How Engensis works
ALS is characterized by the progressive loss of motor neurons, the specialized nerve cells that control voluntary muscles, resulting in muscle weakness and loss of motor control.
The HGF gene provides the instructions to produce HGF, a protein involved in the formation of new blood vessels (angiogenesis), prevention of muscle shrinkage, and promotion of nerve cell survival and growth.
Notably, Engensis contains the instructions for two HGF forms, one consisting of 728 amino acids (the building blocks of proteins) and the other, known as deleted HGF, containing only 723 amino acids. A combination of both forms is believed to drive angiogenesis and nerve regeneration more effectively.
The therapy is injected directly into selected muscles to regenerate both damaged motor neurons and muscles. However, the genetic sequence in the plasmid is not introduced in the patient’s DNA, and eventually is degraded by the body, providing sustained HGF production for about two weeks.
By boosting HGF production, Engensis is thought to slow or stop ALS progression. Previous studies in mouse models of ALS showed that increasing HGF production in the nervous system lessened motor neuron degeneration and increased the mice’s life span.
Engensis in clinical trials
A Phase 1/2 clinical trial (NCT02039401) evaluated Engensis’ safety, tolerability, and preliminary effectiveness in 18 adults with ALS. Participants received weekly intramuscular injections of Engensis for four weeks — alternating between muscles of the arms and legs — and were followed for up to nine months.
Results showed that the therapy was generally safe and well-tolerated and resulted in a potentially slower disease progression relative to that previously reported for ALS patients.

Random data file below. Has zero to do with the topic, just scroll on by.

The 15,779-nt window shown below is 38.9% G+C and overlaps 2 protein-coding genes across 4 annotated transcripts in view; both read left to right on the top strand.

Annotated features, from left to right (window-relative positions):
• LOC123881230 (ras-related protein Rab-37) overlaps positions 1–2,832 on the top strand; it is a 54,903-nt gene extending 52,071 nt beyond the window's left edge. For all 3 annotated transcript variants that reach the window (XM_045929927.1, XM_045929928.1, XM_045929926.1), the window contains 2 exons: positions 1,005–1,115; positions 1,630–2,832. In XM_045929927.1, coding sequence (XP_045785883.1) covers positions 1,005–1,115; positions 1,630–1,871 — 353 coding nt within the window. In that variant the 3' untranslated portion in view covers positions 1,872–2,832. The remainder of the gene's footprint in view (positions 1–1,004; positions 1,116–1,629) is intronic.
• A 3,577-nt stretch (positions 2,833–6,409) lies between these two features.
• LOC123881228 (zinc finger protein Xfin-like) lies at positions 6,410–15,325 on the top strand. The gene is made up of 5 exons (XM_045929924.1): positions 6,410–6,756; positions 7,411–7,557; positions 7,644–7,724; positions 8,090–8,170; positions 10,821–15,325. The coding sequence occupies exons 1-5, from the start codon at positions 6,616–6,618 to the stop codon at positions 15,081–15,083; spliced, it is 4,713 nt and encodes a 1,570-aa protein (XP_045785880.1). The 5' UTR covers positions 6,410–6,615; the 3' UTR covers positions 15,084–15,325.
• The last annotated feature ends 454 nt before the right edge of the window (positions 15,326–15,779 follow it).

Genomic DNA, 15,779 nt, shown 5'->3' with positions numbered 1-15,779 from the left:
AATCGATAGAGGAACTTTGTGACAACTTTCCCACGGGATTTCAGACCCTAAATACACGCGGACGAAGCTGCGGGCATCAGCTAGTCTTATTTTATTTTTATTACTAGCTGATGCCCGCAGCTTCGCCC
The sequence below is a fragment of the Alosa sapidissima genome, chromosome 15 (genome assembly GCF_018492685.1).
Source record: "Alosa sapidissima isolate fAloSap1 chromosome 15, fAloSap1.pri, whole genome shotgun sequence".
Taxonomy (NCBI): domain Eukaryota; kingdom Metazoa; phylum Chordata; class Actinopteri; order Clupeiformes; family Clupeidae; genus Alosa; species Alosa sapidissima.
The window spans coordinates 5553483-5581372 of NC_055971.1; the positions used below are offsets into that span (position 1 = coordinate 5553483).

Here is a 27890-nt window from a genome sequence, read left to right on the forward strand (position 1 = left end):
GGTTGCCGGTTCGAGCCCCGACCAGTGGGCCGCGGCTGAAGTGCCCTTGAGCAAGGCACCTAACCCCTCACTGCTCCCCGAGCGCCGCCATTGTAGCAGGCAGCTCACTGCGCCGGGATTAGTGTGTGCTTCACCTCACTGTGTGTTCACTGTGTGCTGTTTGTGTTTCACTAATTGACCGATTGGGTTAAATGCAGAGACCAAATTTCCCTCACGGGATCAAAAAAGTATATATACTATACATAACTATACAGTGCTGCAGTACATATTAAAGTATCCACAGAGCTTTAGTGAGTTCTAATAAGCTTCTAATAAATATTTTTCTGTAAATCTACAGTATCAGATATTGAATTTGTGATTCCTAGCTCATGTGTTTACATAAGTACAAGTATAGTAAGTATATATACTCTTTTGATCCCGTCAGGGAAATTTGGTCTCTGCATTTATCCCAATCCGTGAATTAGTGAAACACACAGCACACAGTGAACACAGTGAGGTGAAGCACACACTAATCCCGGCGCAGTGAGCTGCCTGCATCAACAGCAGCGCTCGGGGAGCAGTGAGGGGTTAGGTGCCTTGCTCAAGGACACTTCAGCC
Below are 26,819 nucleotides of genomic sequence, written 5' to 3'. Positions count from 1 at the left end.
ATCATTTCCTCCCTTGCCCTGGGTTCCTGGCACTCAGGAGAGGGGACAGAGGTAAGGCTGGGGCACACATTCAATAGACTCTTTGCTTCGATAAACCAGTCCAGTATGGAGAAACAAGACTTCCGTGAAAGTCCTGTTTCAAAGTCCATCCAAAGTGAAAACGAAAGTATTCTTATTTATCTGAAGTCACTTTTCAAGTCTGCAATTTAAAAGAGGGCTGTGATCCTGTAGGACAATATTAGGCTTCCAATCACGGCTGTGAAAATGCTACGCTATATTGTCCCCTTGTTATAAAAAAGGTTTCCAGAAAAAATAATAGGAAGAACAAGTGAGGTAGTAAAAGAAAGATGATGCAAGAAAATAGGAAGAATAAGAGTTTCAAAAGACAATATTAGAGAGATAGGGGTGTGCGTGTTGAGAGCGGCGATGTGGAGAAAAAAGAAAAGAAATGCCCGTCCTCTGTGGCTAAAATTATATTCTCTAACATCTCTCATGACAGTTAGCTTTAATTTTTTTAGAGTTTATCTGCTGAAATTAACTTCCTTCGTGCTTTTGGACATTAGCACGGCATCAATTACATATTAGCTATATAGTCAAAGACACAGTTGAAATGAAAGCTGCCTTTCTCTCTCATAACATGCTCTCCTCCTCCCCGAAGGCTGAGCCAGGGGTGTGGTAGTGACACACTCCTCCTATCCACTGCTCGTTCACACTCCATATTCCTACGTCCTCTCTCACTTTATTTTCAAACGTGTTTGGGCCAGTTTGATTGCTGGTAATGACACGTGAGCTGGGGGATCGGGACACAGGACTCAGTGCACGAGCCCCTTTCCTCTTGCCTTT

These positive findings prompted Helixmith to launch the REViVALS-1A Phase 2a trial (NCT04632225) in collaboration with Worldwide Clinical Trials. The trial is evaluating the safety and effectiveness of Engensis against a placebo in up to 18 adults with ALS displaying motor symptoms in their limbs for four years or less.
Participants will be assigned randomly to receive an injection of either Engensis or a placebo, into muscles in the arms and legs. Each treatment cycle, consisting of two days of 128 injections each, spaced two weeks apart, will be repeated three times.
REViVALS-1A’s main goal is to assess the gene therapy’s safety, while secondary goals include changes in disability, motor function and strength, respiratory function, patient- and clinical-reported outcomes, survival, and quality of life.
The trial is expected to conclude by December 2022. Pending positive results, Helixmith plans to conduct an expanded Phase 2b trial to continue investigating the gene therapy.
Engensis received orphan drug designation in February 2014 and fast track designation in May 2016 by the U.S. Food and Drug Administration for the treatment of ALS; both are meant to speed its development and regulatory review.
Helixmith also is developing Engensis as a potential treatment for other diseases in which preventing neurodegeneration or promoting blood vessel formation may be beneficial. These include diabetic peripheral neuropathy, diabetic foot ulcer, coronary and peripheral artery disease, and Charcot-Marie-Tooth disease.
Helixmith is headquartered in Seoul, Korea, but clinical and developmental facilities are based in San Diego, California, and many of the company’s clinical trials are being conducted in the U.S.
Last updated: June 4, 2021
ALS News Today is strictly a news and information website about the disease. It does not provide medical advice, diagnosis or treatment. This content is not intended to be a substitute for professional medical advice, diagnosis, or treatment. Always seek the advice of your physician or other qualified health provider with any questions you may have regarding a medical condition. Never disregard professional medical advice or delay in seeking it because of something you have read on this website.